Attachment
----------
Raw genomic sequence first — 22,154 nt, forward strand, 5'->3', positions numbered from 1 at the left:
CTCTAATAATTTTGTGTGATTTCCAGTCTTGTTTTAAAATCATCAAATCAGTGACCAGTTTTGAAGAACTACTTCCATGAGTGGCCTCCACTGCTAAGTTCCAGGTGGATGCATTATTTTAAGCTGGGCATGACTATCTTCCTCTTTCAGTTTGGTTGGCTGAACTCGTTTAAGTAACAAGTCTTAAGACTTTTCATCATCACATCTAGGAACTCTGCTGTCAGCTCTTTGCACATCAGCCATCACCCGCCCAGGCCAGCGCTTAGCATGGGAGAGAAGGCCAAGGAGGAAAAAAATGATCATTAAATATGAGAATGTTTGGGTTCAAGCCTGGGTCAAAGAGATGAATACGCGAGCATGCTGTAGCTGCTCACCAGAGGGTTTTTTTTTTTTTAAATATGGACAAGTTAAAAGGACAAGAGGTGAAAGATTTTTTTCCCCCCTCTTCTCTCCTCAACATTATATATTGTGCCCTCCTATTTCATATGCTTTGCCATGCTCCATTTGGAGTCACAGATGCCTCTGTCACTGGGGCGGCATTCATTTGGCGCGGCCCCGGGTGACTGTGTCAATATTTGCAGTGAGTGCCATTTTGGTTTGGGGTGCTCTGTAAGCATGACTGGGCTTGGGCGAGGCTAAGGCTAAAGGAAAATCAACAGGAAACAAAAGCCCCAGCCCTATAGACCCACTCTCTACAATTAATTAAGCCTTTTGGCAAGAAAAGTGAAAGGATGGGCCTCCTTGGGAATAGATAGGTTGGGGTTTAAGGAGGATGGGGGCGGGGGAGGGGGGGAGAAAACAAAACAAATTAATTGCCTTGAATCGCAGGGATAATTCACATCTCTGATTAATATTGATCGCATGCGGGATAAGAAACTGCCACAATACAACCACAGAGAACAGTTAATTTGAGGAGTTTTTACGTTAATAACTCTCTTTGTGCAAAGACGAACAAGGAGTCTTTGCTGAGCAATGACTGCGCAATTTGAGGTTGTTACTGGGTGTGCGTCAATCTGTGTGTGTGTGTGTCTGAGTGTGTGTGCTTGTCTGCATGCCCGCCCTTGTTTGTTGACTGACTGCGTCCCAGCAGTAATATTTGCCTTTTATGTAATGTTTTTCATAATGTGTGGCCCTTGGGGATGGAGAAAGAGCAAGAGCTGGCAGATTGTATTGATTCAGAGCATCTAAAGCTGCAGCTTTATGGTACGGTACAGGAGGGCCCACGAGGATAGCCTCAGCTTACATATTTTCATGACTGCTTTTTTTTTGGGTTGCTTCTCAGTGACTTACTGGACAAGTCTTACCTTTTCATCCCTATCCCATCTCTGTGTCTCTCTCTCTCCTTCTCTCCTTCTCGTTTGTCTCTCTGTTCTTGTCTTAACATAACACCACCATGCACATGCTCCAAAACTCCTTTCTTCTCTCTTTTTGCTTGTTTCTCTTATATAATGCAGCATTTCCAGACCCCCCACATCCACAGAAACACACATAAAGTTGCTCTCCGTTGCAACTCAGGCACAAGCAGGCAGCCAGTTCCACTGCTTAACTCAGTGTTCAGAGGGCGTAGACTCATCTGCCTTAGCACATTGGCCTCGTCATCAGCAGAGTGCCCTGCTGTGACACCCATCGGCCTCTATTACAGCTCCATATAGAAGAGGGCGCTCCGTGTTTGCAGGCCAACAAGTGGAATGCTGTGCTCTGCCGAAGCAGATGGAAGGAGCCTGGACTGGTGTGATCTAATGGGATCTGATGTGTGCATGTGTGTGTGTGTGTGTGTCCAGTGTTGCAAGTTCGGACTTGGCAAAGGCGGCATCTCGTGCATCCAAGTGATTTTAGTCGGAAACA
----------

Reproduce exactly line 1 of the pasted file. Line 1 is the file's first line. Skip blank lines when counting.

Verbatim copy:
Raw genomic sequence first — 22,154 nt, forward strand, 5'->3', positions numbered from 1 at the left: